Cars in the blood: Fast and furious James Roe driven to succeed

Business backers row in behind ‘very skilled’ Irish driver in pole position to make the grade

James Roe:  ‘My dream is to be the first Irish man to win the Indy 500.’ Photograph: Dara MacDonaill/The Irish Times

James Roe: ‘My dream is to be the first Irish man to win the Indy 500.’ Photograph: Dara MacDonaill/The Irish Times

 

As James Roe grew up, Sunday afternoons were spent watching Formula One hero Michael Schumacher driving his Ferrari.

“Those are definitely fond memories,” says the 20-year-old.

Cars were in his blood from the off and he recalls spending time in his father James’s car-repair shop in Naas, Co Kildare, “ever since I could walk”.

“My brother and I would rally the cars around the fields near our house when I was six,” he says.

I arrived in Chicago with two bags and soon realised I needed to figure things out very quickly

After graduating from Newbridge College in 2017, Roe could have studied mechanical engineering but instead crossed the Atlantic to pursue his motor-racing dreams. His ambition is to star in IndyCar racing, a motorsport followed by millions of people in the US.

“I arrived in Chicago with two bags and soon realised I needed to figure things out very quickly. It was a different world,” he says.

In his first year competing, Roe finished second in the F2000 series, with three race wins and seven podium finishes.

He recently competed in the Formula Three America Championship before 60,000 fans, finishing fifth. Strong performances are essential to gaining and maintaining sponsorship which is key to progressing a young racing driver's career.

Irish businessman John Campion is one of Roe’s backers. Campion made his fortune supplying electrical power for big concerts, having started out as a roadie for the likes of Michael Jackson and the Rolling Stones.

I saved up and put all my money together to get my first racing car. I saved everything – confirmation money, wages

He set up Team Ireland three years ago to help identify, support and coach young Irish drivers to make the grade in international racing. Roe has been part of Team Ireland for two years and realises sponsorship is not just about putting a logo on a race car.

“It’s a business-to-business opportunity that can be created and a results-based industry at the end of the day,” Roe says of his experience.

Ray O’Connor is another sponsor impressed by Roe’s driving. O’Connor left his home in Kildare for Cincinnati, Ohio, in 1983 with just £500 in his pocket and now leads the Japanese-owned international surveying firm Topcon*.

Roe, who spent many days as a boy watching races at Mondello Park in Kildare, says he always wanted to get into motor racing but did not have the resources while growing up. “I kept nagging my dad and my uncle, saying ‘I wanted to start racing’. I saved up and put all my money together to get my first racing car. I saved everything – confirmation money, wages.”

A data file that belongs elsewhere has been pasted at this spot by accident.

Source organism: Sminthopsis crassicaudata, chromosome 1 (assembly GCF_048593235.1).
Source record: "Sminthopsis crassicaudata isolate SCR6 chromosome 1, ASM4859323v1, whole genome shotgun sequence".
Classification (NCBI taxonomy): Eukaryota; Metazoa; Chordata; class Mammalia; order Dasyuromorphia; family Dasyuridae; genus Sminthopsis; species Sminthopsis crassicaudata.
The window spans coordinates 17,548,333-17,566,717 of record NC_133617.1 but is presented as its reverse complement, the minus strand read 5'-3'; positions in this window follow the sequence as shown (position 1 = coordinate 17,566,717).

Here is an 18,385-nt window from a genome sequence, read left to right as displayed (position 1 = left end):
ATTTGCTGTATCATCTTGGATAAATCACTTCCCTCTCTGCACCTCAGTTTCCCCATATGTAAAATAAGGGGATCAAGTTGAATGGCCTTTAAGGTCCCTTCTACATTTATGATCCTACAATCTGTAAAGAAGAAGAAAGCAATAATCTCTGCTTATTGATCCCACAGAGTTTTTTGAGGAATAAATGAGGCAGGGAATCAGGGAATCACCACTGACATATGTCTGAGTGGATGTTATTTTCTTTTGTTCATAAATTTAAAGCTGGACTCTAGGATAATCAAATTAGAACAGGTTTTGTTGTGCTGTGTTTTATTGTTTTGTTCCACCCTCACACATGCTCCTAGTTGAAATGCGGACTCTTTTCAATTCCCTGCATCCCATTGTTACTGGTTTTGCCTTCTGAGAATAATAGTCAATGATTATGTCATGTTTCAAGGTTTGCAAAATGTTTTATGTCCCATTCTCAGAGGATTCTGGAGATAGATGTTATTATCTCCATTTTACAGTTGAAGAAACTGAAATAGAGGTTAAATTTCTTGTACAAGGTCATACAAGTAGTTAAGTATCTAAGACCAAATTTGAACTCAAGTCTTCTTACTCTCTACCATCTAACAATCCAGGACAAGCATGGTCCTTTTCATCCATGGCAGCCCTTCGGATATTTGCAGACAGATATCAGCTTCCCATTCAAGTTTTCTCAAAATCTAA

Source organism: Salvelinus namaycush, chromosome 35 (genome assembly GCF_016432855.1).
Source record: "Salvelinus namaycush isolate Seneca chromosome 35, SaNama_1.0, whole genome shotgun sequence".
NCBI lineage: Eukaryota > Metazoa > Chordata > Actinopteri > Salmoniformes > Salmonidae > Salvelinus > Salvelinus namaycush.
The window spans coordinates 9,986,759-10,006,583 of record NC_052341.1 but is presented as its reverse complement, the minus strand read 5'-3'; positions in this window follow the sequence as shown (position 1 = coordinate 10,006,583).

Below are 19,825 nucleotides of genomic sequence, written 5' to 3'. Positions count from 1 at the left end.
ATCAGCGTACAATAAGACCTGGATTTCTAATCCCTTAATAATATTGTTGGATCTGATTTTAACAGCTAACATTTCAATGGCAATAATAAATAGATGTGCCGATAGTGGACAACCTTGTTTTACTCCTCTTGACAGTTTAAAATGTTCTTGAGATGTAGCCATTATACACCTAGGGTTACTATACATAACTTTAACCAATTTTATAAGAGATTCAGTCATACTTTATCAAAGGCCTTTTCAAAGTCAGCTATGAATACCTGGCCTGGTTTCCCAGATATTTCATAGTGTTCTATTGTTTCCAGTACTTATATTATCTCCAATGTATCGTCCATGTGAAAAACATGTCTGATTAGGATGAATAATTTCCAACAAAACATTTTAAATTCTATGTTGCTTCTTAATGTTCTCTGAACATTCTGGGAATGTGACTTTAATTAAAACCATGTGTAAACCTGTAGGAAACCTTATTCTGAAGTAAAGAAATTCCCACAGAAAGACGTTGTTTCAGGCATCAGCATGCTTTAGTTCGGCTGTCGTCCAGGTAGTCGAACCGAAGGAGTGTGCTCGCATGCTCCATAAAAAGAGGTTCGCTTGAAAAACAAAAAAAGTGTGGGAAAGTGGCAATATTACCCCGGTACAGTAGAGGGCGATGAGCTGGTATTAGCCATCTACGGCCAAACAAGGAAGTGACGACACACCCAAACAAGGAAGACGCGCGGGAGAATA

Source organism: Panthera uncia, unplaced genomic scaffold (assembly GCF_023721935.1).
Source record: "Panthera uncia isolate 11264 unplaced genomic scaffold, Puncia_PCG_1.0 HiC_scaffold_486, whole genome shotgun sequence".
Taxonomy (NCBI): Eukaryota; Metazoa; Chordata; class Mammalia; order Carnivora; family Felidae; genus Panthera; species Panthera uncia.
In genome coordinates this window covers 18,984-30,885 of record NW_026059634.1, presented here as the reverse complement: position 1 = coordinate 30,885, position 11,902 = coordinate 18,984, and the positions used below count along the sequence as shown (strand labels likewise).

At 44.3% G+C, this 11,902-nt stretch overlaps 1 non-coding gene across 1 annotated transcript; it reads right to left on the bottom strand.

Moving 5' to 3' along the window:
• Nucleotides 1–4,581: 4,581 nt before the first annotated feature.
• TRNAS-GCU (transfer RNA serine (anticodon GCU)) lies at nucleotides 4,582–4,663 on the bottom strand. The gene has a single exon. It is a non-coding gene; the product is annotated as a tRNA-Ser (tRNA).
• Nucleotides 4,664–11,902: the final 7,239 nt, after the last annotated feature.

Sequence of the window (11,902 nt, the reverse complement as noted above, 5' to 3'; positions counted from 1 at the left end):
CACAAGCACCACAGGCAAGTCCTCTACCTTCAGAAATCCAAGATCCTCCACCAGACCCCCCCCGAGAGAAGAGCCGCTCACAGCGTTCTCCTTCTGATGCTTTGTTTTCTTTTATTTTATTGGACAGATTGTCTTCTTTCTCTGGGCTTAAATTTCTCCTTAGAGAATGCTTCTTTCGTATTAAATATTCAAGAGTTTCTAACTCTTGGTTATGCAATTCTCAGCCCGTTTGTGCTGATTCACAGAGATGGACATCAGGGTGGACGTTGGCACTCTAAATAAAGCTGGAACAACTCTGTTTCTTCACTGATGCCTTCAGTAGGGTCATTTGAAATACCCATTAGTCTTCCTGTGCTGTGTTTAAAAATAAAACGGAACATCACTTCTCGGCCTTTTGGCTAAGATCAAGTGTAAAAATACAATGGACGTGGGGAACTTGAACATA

James Roe ‘arrived in Chicago with two bags and soon realised I needed to figure things out very quickly’. Photograph: Dara MacDonaill
James Roe ‘arrived in Chicago with two bags and soon realised I needed to figure things out very quickly’. Photograph: Dara MacDonaill
James Roe’s need for speed: in action on the track.
James Roe’s need for speed: in action on the track.

Eventually it all came together.

“My first racing car was a Ginetta Junior. My uncle and my dad ran me in it and I raced it in the Ginetta Junior Ireland series. We had success straight away and one thing lead to another.”

Soon afterwards, Roe broke the Ginetta Junior lap record at Mondello Park and progressed to Formula Ford 1600 before becoming the first Irish man to compete in Formula Four.

“James is a . . . very skilled driver and although at the early stages of his racing career, it is clear he has enormous potential,” says Rob Wilson, who has coached Formula One drivers such as Kimi Räikkönen and Valtterie Bottas.

Roe says he is “pretty laid back” even when driving before 60,000-strong crowds. “It’s about how you use that pressure. If you use it as a way of focusing, it actually becomes an advantage.”

So what is the ultimate goal?

“My dream is to be the first Irish man to win the Indy 500. But for now, you just focus on one race at a time,” he says, packing his bags before leaving Kildare to return to action in the US.

*This article was amended on November 11th 2019